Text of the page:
Pedestrians on 15th Street were given an eye-opening treat yesterday morning when freestyle skateboard champion Chris Chaput, 17, displayed his acrobatic tricks in an alley between L and M Streets.

Normally, the native of Torrence, Calif., cavorts in specially designed skateboard parks, but, he boasted, "All I need is a little space and some concrete and I can perform almost anywhere."

Chaput earns a reported $100,000 a year for his talents. He is in town to perform for the opening of the St. Charles Skateboard Park in Waldorf tomorrow at noon.

Although the West Coast is the hotbed of skateboarding, "The East Coast is rapidly catching up," Chaput said.

St. Charles will be the third park in the Washington area and claims to be one of the largest in the East.

One of the largest manufacturers of skateboards is Belair Boards in Bowie. Attesting to the sport's rapid growth, the company's president, Tim Witmore said, "Three years ago we sold $300,000 worth of skateboards - last year we sold $7 million worth.

"The pre-Olympic Committee is considering making the sport part of the international games, Witmore said."

However, officials of the U.S. Olympic Committee have said skateboarding has only a slim chance of becoming part of quadrennial games.

Chaput said he rides and controls the fourwheeled board for three reasons - publicity, money and personal satisfaction.

"There is nothing like doing a trick that blows you and your friends' (minds) and makes them say, 'wow,' because you came so close to death it wasn't funny," he laughed. Then with a serious expression, added, "Skating is really nothing but a rush."

Chaput is paid from $50 to $100 for performing at the opening of skateboard parks and collects up to $3,300 by winning in world competition. He is guaranteed $12,000 in royalties and 5 percent of the gross earnings from Belair for his personally designed skateboard.

"It wasn't hard to design my board. The spear-shaped board wasn't any good, so I designed a wide, blunt board that is lightweight," he said.

Chaput's commercial brand board retails for $23.

"I don't handle my money" he said. "It's put into a trust fund. My parents are tight with it." He has bought a new Volkswagen van.

As a skateboard champion, Chaput has traveled around the world.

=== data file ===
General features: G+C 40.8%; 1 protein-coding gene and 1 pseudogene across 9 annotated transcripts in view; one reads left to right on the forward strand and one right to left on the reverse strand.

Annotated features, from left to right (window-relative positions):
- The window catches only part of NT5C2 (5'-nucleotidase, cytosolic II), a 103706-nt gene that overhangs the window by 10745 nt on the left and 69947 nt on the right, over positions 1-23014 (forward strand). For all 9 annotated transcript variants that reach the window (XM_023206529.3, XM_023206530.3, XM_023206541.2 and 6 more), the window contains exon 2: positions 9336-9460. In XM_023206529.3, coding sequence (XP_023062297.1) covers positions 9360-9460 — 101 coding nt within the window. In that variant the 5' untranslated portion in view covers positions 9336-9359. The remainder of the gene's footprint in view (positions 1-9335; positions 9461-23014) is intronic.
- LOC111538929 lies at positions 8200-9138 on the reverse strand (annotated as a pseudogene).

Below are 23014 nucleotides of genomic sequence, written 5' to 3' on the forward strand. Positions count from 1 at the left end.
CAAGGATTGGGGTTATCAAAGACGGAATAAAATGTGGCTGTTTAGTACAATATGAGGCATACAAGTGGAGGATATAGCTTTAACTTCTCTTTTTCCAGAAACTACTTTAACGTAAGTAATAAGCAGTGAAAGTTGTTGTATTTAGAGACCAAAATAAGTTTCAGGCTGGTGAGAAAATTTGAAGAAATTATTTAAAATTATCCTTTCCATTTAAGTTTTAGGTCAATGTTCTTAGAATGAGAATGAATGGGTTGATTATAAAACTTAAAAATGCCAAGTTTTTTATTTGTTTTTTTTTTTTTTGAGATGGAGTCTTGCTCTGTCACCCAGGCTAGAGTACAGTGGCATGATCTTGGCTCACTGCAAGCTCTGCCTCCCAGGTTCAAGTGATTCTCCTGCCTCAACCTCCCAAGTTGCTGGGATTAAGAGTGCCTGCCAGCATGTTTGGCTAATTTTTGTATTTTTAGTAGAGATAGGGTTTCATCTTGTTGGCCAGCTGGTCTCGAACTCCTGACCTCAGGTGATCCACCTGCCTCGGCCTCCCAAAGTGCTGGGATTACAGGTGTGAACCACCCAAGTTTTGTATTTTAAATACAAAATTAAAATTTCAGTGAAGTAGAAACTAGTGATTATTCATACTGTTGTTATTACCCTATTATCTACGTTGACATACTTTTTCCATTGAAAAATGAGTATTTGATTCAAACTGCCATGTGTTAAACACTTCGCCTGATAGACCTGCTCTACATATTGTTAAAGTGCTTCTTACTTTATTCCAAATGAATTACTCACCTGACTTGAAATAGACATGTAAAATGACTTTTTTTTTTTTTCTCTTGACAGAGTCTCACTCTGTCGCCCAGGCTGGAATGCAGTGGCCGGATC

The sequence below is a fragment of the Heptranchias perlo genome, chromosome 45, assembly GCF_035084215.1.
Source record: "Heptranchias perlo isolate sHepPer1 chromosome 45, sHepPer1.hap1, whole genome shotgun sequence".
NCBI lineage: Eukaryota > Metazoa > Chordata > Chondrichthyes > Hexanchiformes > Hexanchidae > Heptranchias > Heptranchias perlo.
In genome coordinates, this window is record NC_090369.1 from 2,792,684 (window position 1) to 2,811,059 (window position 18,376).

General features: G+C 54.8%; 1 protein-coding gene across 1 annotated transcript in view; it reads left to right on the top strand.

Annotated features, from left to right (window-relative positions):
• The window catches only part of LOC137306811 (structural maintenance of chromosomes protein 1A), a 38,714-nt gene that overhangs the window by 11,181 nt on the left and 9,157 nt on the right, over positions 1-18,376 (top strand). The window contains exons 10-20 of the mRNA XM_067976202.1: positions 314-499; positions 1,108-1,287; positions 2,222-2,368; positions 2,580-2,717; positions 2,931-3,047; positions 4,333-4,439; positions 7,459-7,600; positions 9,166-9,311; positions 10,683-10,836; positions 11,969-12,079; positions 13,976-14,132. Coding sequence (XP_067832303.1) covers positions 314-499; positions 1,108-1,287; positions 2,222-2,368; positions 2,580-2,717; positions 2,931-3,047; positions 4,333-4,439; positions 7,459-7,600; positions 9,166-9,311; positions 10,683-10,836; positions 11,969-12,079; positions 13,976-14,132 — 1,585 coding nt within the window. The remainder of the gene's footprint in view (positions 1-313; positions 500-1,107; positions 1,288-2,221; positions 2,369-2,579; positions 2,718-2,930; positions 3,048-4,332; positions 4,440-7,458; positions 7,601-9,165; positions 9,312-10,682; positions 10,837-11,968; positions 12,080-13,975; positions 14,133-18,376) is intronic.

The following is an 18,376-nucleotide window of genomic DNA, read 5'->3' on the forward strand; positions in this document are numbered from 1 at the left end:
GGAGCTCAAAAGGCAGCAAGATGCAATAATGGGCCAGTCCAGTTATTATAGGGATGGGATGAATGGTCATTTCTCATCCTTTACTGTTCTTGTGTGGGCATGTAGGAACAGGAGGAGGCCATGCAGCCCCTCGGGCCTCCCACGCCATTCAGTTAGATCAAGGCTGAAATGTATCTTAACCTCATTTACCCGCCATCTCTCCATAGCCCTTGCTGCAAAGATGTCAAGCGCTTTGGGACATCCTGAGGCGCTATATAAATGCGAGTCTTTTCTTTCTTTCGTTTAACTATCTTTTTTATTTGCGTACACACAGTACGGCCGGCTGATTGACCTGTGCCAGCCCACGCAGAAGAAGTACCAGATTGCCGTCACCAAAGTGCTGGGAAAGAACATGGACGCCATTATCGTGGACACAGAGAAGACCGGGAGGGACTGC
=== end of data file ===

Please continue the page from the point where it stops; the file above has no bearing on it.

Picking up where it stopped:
Last month he competed in South Africa. He delivered a skateboard to Buckingham Palace in celebration of the Queen's 25th Jubilee. The same afternoon he flew in a Concorde SST to Washington to deliver a skateboard to the White House.

He also has appeared on CBS "Challenge of the Sexes."

Chaput estimates he has traveled the equivalent of 100 trips between Washington and Los Angeles.

Handling his fame and fortune at such an early age seems to be natural for Chaput, but he says it hasn't always been easy.

"I moved to Bowie after graduating from high school (at age 16) so I could be closer to Belair Boards and my checks," he said. "But it is kind of rough not being able to hang with kids my age.

"When I started skating at 15 I didn't know I would be so big," he said. "I'm thinking about going to college, but I just don't know yet."

Skateboarding seems like a secure profession to Chaput. "I plan on skating for 10 more years then I hope to go into management, probably advertising. I also would like to buy property in California."

Chaput is entertaining some dangerous, moneymaking ideas.

"I want to be the first to do some Evel Knievel antics on a skateboard," he said. He has planned to build a motorized hang glider with an attached skateboard to be used for take off and landing.

"Wouldn't it be wild to jump off a cliff with a hang glider and a skateboard?"

His routine includes a headstand, during which he makes three turns of 360 degrees, and a maneuver consisting of soaring down a 180-degree banked wall with three wheels in the air. He begins this feat at a near-standstill and reaches 25 mph at the bottom of the wall.

Chaput keeps one philosophy in mind when competing: "He who hesitates loses - he who does not, wins."

With that thought and a gold goodluck skateboard chain around his neck, which he hasn't taken off since Christmas, Chaput continues to win.